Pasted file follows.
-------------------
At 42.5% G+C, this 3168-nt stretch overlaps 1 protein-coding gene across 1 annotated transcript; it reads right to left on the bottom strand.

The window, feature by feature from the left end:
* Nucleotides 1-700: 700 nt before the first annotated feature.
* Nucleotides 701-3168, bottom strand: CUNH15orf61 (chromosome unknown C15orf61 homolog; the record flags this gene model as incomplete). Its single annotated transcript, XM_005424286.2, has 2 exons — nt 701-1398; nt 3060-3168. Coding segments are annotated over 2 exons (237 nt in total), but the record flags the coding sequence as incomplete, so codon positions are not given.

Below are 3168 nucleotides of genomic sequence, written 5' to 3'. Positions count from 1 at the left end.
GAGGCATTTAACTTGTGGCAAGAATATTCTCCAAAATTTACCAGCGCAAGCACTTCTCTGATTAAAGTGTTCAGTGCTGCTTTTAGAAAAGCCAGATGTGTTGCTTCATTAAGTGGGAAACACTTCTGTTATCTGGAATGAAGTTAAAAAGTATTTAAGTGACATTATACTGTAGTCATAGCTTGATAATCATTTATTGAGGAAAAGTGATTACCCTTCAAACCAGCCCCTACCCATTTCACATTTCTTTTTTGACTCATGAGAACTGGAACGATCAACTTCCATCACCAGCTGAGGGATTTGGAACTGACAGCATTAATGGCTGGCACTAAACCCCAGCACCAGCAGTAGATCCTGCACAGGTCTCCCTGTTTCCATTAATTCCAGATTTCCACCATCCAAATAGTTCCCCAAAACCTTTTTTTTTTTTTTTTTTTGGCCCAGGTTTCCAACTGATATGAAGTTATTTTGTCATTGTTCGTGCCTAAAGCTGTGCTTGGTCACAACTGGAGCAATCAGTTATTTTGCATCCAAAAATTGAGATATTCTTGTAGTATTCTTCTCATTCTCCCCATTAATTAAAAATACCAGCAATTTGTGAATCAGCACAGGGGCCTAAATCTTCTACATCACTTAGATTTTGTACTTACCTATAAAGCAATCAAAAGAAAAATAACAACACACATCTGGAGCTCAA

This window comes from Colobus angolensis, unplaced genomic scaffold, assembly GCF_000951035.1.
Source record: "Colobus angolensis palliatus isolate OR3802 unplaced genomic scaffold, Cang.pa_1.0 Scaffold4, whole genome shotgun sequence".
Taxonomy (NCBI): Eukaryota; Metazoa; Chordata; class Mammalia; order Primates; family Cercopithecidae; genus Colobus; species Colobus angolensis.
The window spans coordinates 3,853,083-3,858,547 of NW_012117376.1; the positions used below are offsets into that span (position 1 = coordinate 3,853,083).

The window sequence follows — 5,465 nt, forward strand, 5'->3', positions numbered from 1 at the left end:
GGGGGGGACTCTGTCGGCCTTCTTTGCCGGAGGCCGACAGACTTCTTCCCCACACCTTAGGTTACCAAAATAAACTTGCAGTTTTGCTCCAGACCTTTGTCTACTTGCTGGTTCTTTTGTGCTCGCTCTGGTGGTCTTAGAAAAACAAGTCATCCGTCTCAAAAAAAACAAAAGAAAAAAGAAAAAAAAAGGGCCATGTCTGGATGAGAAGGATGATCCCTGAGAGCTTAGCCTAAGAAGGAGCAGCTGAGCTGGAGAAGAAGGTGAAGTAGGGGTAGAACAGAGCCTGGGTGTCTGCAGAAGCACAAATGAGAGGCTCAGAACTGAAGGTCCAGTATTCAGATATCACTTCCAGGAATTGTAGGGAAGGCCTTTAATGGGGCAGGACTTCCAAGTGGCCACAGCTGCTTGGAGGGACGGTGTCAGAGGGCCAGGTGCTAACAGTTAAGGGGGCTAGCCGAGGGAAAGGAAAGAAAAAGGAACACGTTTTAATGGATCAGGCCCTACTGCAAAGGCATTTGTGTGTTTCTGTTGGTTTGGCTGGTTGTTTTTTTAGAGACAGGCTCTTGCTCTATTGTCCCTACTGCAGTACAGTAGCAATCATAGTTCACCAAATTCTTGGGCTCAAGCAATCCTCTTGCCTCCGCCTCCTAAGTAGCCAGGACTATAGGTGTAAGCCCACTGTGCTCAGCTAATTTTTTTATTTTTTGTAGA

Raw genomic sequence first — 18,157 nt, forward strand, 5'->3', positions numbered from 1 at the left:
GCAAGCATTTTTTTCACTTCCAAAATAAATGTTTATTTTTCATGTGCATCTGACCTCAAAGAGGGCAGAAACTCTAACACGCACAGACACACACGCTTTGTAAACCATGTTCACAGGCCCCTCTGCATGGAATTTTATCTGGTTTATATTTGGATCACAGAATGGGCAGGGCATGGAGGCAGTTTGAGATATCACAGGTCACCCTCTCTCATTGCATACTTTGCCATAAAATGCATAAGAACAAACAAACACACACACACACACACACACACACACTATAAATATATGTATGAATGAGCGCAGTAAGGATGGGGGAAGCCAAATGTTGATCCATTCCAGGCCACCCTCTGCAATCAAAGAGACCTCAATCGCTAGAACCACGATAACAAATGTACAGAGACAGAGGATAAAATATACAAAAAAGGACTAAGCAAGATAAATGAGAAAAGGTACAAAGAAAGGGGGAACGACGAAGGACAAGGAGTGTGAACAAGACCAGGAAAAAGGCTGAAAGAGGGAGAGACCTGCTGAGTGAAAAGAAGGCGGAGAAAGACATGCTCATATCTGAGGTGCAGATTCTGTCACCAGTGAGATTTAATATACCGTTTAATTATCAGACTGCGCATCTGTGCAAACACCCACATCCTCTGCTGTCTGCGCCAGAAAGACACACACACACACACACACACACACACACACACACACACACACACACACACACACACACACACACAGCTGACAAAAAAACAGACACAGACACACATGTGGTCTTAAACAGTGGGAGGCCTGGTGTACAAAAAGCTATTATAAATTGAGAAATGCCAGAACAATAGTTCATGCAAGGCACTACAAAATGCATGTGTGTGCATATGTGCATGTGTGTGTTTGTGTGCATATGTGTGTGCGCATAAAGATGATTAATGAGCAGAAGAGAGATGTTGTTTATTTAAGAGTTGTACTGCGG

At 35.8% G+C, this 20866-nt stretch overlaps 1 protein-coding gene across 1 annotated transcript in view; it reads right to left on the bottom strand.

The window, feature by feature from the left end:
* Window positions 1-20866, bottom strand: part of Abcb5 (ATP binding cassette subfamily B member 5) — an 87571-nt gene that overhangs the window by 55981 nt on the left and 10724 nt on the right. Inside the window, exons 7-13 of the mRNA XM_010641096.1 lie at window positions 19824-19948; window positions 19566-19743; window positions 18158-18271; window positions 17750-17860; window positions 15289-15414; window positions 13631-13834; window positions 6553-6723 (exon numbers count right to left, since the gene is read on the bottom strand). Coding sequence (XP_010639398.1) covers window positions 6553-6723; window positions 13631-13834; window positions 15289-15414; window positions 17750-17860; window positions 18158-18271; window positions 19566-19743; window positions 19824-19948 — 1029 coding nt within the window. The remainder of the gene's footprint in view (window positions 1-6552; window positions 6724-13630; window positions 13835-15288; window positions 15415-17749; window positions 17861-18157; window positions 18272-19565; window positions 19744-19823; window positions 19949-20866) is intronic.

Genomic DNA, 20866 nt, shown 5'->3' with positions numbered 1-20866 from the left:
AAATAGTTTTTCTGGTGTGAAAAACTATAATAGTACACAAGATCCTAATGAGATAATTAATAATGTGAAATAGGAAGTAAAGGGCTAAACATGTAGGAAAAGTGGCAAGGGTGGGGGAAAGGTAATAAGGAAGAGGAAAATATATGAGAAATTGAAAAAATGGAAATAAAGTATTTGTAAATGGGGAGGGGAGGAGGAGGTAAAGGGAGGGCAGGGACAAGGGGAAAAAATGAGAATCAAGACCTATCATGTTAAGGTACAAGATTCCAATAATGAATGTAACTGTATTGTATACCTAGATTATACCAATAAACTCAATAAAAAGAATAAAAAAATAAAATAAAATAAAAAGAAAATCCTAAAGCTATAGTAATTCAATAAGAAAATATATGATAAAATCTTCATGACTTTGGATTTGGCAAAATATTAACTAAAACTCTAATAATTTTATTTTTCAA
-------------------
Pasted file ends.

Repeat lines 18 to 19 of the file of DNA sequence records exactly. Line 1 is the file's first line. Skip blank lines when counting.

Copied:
Genomic DNA, 20866 nt, shown 5'->3' with positions numbered 1-20866 from the left:
AAATAGTTTTTCTGGTGTGAAAAACTATAATAGTACACAAGATCCTAATGAGATAATTAATAATGTGAAATAGGAAGTAAAGGGCTAAACATGTAGGAAAAGTGGCAAGGGTGGGGGAAAGGTAATAAGGAAGAGGAAAATATATGAGAAATTGAAAAAATGGAAATAAAGTATTTGTAAATGGGGAGGGGAGGAGGAGGTAAAGGGAGGGCAGGGACAAGGGGAAAAAATGAGAATCAAGACCTATCATGTTAAGGTACAAGATTCCAATAATGAATGTAACTGTATTGTATACCTAGATTATACCAATAAACTCAATAAAAAGAATAAAAAAATAAAATAAAATAAAAAGAAAATCCTAAAGCTATAGTAATTCAATAAGAAAATATATGATAAAATCTTCATGACTTTGGATTTGGCAAAATATTAACTAAAACTCTAATAATTTTATTTTTCAA